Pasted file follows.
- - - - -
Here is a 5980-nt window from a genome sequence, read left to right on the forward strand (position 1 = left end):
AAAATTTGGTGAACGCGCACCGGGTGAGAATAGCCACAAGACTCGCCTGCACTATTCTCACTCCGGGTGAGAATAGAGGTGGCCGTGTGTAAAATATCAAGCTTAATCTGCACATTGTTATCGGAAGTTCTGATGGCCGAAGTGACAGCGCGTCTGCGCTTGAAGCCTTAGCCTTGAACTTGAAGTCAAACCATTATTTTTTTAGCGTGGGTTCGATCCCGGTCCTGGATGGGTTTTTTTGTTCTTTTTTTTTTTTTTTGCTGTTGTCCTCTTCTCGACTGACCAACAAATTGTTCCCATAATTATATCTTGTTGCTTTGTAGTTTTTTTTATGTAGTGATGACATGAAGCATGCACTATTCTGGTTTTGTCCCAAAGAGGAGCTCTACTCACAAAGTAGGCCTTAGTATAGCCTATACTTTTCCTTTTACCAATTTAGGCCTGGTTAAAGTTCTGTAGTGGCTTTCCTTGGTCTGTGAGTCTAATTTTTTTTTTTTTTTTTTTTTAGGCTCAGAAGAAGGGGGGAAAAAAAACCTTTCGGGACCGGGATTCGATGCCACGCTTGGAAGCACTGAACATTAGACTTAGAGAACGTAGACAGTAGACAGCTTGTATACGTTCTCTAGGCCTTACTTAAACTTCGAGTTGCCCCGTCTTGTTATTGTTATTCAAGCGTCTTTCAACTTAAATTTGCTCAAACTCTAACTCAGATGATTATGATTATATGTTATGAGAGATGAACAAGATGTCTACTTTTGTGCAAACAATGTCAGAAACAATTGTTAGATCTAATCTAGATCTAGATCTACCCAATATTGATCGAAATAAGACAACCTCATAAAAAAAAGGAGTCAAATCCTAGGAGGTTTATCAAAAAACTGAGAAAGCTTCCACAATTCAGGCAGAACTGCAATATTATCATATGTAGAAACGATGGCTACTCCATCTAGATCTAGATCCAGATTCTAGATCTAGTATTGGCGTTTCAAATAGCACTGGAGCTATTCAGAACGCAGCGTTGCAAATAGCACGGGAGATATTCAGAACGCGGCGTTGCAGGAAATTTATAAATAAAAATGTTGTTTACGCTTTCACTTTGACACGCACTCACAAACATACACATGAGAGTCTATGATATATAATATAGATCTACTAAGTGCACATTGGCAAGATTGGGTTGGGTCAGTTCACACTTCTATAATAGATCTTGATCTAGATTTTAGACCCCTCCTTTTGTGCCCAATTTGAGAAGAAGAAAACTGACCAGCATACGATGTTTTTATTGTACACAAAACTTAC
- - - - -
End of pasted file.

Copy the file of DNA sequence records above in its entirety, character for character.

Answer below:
Here is a 5980-nt window from a genome sequence, read left to right on the forward strand (position 1 = left end):
AAAATTTGGTGAACGCGCACCGGGTGAGAATAGCCACAAGACTCGCCTGCACTATTCTCACTCCGGGTGAGAATAGAGGTGGCCGTGTGTAAAATATCAAGCTTAATCTGCACATTGTTATCGGAAGTTCTGATGGCCGAAGTGACAGCGCGTCTGCGCTTGAAGCCTTAGCCTTGAACTTGAAGTCAAACCATTATTTTTTTAGCGTGGGTTCGATCCCGGTCCTGGATGGGTTTTTTTGTTCTTTTTTTTTTTTTTTGCTGTTGTCCTCTTCTCGACTGACCAACAAATTGTTCCCATAATTATATCTTGTTGCTTTGTAGTTTTTTTTATGTAGTGATGACATGAAGCATGCACTATTCTGGTTTTGTCCCAAAGAGGAGCTCTACTCACAAAGTAGGCCTTAGTATAGCCTATACTTTTCCTTTTACCAATTTAGGCCTGGTTAAAGTTCTGTAGTGGCTTTCCTTGGTCTGTGAGTCTAATTTTTTTTTTTTTTTTTTTTTAGGCTCAGAAGAAGGGGGGAAAAAAAACCTTTCGGGACCGGGATTCGATGCCACGCTTGGAAGCACTGAACATTAGACTTAGAGAACGTAGACAGTAGACAGCTTGTATACGTTCTCTAGGCCTTACTTAAACTTCGAGTTGCCCCGTCTTGTTATTGTTATTCAAGCGTCTTTCAACTTAAATTTGCTCAAACTCTAACTCAGATGATTATGATTATATGTTATGAGAGATGAACAAGATGTCTACTTTTGTGCAAACAATGTCAGAAACAATTGTTAGATCTAATCTAGATCTAGATCTACCCAATATTGATCGAAATAAGACAACCTCATAAAAAAAAGGAGTCAAATCCTAGGAGGTTTATCAAAAAACTGAGAAAGCTTCCACAATTCAGGCAGAACTGCAATATTATCATATGTAGAAACGATGGCTACTCCATCTAGATCTAGATCCAGATTCTAGATCTAGTATTGGCGTTTCAAATAGCACTGGAGCTATTCAGAACGCAGCGTTGCAAATAGCACGGGAGATATTCAGAACGCGGCGTTGCAGGAAATTTATAAATAAAAATGTTGTTTACGCTTTCACTTTGACACGCACTCACAAACATACACATGAGAGTCTATGATATATAATATAGATCTACTAAGTGCACATTGGCAAGATTGGGTTGGGTCAGTTCACACTTCTATAATAGATCTTGATCTAGATTTTAGACCCCTCCTTTTGTGCCCAATTTGAGAAGAAGAAAACTGACCAGCATACGATGTTTTTATTGTACACAAAACTTAC